The Blue Jackets have three goalies that are drafted and not signed, just like Thome. His toughest competition within the system comes from Elvis Merzlikins playing overseas for HC Lugano in Switzerland this year. Look for Thome’s game to take the next step as he moves into a full time starting role for the Fighting Hawks this season.

As for Colin Adams, he showed flashes of brilliance with his goal scoring prowess this year. He scored a goal in two of his first three games last year. Adams only finished with five tallies but still profiles as a strong sniper able to generate offense as needed, especially on the power play. With one year under his belt, I look for him to have an improved season as long as his defense can allow him to generate more ice time and therefore more goal scoring chances. Good, and cheap goal scoring is always in demand in the NHL, Adams developing his game to get more time on the ice will allow him to better showcase his skills. He put up 51 goals in two seasons in the USHL. If Adams can earn more ice time he will score more this season. The Islanders will be closely watching their prospect develop this season.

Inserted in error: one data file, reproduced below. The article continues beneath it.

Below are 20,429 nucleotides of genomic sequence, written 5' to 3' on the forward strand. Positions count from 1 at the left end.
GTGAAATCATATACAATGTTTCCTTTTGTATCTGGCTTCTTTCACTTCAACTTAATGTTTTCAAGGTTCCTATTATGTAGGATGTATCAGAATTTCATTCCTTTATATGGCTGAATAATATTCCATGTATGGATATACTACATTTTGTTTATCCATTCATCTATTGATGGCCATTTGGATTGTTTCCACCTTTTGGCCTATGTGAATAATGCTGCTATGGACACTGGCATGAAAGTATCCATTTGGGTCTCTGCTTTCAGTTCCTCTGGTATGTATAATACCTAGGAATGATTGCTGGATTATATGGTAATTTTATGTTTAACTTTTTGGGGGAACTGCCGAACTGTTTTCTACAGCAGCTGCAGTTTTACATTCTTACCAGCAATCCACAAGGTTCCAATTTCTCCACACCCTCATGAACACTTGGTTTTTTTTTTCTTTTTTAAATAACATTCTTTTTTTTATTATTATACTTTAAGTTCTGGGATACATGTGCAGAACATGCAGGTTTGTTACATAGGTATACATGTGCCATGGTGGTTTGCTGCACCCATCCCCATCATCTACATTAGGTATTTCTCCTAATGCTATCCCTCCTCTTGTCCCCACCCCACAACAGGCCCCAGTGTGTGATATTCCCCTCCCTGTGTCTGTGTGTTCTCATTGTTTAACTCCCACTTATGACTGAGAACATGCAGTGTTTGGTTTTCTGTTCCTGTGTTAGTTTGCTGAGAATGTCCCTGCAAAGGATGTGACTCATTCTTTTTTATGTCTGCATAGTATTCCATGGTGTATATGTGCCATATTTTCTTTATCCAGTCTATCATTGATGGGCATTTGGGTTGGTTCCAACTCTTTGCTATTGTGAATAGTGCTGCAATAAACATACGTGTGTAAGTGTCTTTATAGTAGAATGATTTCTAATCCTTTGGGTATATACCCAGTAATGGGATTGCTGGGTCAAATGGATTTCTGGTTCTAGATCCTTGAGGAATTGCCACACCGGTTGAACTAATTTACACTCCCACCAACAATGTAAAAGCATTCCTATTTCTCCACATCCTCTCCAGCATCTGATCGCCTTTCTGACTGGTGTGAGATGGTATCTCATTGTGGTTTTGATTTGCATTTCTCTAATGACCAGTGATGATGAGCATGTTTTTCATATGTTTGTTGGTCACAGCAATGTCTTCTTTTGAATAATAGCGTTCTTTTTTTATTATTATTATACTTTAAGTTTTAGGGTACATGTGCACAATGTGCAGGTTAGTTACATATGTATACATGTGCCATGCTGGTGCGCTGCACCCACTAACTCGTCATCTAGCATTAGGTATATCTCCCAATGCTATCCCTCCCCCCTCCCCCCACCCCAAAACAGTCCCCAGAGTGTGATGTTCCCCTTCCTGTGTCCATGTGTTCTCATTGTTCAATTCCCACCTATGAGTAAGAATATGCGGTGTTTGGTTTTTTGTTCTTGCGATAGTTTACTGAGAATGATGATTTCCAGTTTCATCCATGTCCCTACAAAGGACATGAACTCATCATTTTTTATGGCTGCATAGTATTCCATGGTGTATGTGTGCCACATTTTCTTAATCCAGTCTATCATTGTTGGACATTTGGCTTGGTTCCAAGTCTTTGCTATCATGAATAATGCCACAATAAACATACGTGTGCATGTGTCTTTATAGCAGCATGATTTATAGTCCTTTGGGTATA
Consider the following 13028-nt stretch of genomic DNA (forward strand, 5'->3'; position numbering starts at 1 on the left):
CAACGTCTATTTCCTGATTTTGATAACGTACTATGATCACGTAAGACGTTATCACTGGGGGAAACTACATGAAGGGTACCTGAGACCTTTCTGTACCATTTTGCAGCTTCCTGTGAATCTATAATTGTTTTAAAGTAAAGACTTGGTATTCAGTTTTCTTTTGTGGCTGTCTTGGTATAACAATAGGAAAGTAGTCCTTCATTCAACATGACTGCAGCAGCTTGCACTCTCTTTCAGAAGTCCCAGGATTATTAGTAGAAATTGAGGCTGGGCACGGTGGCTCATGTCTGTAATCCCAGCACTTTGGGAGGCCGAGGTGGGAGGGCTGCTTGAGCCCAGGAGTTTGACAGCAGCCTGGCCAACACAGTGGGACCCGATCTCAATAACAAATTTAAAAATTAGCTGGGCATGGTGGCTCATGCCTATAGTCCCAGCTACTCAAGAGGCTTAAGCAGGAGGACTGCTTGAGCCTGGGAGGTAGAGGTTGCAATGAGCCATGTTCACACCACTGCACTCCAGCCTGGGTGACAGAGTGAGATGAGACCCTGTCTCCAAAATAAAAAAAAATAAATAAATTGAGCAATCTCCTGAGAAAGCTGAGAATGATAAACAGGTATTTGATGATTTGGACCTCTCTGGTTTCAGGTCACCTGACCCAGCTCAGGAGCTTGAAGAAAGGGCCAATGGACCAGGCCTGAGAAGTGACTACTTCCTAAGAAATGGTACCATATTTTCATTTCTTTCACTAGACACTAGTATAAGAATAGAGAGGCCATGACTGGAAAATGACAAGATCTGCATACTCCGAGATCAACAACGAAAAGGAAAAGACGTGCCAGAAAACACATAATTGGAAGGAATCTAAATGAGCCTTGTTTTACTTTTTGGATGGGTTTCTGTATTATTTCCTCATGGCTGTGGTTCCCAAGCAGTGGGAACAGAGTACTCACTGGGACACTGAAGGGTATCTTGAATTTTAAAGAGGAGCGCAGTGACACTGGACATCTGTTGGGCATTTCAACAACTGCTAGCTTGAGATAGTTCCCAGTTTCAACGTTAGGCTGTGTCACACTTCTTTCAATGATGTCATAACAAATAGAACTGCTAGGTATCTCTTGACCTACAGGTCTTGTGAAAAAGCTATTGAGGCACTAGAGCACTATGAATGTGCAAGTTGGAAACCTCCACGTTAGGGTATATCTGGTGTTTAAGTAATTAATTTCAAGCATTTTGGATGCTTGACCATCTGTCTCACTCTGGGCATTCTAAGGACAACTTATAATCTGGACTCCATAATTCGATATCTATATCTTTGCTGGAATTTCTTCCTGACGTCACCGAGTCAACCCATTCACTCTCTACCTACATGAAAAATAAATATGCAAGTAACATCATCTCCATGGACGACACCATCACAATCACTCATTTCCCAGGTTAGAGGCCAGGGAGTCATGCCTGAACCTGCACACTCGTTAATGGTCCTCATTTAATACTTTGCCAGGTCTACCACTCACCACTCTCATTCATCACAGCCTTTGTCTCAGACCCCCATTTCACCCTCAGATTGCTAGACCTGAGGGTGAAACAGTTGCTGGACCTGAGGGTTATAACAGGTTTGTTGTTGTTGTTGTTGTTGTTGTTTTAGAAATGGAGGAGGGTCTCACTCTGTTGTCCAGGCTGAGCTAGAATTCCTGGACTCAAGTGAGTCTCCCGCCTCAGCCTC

Finally, while I think Rhett Gardner has developed dramatically in his time at UND, he is in this tier more as a function of who else the Stars have and the amount of time I expect him to spend in the AHL. Rhett will get an NHL look and very soon, but he will be competing against Riley Tufte and other forwards who possess Rhett’s same defensive prowess, but are able to score a few more goals more consistently than Rhett has shown so far. Will Rhett Gardner play in the NHL? In my opinion, yes. Will that happen before a longer stint in the AHL than some other Stars’ prospects, I don’t know. Gardner has a senior season ahead of him to build the offensive side of his game and become a leading goal scorer for UND.